On August 6, 2020, the United States Attorney’s Office for the Northern District of Georgia announced that it had charged a Georgia businessman with “hoarding and price gouging” in violation of the Defense Production Act of 1950 (DPA).  

According to the government’s press release, from early March 2020 to May 2020, the defendant Milton Ayimadu “engaged in hoarding and price gouging of more than 200,000 face masks in violation of the DPA.”  Specifically, the government alleges that Ayimadu purchased more than 200,000 face masks from a foreign country for approximately $2.50 each and then re-sold them to American consumers through his website for approximately $5 each.  The government’s press release goes on to allege:

During the two months in which Ayimadu sold face masks, he engaged in over 22,000 financial transactions.  While Ayimadu priced his masks in excess of prevailing market prices to maximize his profits to the detriment of consumers desperate for personal protective equipment during the COVID-19 pandemic, manufacturers of authentic N95 masks continued selling face masks for the pre-pandemic price of under $2.00 per mask.      \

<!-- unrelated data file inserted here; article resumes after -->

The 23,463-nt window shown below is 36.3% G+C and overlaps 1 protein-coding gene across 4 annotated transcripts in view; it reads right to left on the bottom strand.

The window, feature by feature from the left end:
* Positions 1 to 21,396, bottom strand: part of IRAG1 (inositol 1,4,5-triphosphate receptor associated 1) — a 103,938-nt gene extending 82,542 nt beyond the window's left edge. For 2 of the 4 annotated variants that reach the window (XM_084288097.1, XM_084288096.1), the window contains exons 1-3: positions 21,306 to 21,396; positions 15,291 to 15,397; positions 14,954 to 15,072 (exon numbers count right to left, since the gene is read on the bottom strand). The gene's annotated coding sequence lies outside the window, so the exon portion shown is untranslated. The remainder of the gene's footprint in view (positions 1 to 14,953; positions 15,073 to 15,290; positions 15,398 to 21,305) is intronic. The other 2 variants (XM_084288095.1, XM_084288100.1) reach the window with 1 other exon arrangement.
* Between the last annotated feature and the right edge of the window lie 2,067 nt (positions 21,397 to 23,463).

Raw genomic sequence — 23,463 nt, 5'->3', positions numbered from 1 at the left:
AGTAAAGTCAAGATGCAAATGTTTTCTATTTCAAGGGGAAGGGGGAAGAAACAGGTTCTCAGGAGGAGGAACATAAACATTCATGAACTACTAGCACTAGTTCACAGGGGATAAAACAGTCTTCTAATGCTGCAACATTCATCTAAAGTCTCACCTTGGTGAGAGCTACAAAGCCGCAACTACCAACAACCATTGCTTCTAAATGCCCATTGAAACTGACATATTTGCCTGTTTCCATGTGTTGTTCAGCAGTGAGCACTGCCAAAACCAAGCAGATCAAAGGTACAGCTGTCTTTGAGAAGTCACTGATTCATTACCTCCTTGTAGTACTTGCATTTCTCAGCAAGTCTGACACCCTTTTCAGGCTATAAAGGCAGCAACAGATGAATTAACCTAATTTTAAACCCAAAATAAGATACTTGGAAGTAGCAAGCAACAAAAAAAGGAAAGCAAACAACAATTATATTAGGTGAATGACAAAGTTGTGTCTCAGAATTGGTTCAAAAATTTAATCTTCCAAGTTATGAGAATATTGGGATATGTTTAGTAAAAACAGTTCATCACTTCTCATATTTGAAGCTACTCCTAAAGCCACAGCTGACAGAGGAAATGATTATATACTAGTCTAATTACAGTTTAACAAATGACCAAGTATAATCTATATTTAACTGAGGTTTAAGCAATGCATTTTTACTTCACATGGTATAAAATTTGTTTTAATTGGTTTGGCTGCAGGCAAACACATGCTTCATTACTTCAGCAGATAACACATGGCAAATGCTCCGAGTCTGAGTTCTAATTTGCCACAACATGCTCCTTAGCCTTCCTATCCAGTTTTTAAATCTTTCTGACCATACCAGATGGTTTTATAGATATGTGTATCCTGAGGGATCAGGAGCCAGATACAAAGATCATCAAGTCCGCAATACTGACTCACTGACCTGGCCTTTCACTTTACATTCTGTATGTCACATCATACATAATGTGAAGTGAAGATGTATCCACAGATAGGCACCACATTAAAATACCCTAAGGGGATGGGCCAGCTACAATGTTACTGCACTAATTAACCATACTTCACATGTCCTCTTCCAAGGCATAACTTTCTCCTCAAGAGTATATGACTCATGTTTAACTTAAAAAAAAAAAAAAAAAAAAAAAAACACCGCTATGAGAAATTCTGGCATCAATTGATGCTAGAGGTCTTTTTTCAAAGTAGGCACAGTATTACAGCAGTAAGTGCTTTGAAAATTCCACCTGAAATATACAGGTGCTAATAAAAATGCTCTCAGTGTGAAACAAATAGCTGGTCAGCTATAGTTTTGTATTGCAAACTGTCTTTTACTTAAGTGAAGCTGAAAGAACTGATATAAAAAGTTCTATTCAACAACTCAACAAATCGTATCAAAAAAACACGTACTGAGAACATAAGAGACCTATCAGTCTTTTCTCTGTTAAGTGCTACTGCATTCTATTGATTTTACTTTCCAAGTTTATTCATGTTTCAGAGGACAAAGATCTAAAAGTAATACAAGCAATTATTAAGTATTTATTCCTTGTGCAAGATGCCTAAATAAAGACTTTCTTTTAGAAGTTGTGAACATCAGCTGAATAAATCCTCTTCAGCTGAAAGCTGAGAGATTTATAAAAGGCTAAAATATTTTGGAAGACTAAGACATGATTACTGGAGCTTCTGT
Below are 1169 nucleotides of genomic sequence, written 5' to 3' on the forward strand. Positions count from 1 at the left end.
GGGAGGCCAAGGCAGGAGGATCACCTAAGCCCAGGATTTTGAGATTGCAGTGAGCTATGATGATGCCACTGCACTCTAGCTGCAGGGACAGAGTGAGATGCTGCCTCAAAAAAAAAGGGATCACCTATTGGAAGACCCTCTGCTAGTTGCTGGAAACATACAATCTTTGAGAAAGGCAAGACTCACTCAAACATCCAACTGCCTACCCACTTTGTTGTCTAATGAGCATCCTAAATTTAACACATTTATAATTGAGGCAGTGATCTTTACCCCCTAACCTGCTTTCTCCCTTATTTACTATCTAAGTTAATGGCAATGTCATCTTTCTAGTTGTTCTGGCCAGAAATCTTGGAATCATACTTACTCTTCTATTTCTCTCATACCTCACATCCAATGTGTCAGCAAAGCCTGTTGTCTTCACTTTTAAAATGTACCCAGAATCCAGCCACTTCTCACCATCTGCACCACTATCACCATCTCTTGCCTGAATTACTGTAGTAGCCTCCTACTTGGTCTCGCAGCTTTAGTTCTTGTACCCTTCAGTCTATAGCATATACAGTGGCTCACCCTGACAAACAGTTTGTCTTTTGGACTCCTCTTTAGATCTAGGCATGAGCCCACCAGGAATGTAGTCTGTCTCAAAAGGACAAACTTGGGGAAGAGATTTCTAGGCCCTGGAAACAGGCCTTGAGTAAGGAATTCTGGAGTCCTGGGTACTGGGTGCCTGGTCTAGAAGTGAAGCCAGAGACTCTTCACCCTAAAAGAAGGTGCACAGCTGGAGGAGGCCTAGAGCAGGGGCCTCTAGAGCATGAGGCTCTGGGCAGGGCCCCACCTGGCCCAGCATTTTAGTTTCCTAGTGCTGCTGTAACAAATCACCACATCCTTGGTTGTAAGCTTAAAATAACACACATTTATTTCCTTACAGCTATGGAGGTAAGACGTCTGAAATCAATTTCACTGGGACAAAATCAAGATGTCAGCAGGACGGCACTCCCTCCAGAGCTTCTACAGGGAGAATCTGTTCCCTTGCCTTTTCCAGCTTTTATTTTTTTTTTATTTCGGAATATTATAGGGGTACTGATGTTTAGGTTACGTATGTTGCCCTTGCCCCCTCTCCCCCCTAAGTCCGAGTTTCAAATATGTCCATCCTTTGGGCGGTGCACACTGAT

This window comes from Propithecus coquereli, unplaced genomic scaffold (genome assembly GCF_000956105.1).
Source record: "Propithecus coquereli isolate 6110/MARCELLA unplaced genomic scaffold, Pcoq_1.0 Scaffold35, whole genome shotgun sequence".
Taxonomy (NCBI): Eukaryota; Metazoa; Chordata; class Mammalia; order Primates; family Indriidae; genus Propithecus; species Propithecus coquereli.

The DPA was signed into law in 1960, at the start of the Korean War.  In relevant part, the DPA prohibits the hoarding of “designated scarce materials.”  Specifically, the DPA provides:

In order to prevent hoarding, no person shall accumulate (1) in excess of the reasonable demands of business, personal, or home consumption, or (2) for the purpose of resale at prices in excess of prevailing market prices, materials which have been designated by the President as scarce materials or materials the supply of which would be threatened by such accumulation.

50 U.S.C. App. § 2072.  Willful violations of the DPA can be punished by a fine of not more than $10,000 and imprisonment for not more than one year, or both.  

In March 2020, the federal government identified 15 categories of products as “scarce materials” under the DPA, including but not limited to personal protective equipment (PPE) such as N-95 and other face masks, respirators, portable ventilators, PPE coveralls, medical gowns, face shields, and surgical gloves.

The attorneys at Chilivis Grubman represent clients of all types and sizes in connection with white collar criminal matters and government investigations.  If you need assistance with such a matter, please contact us today.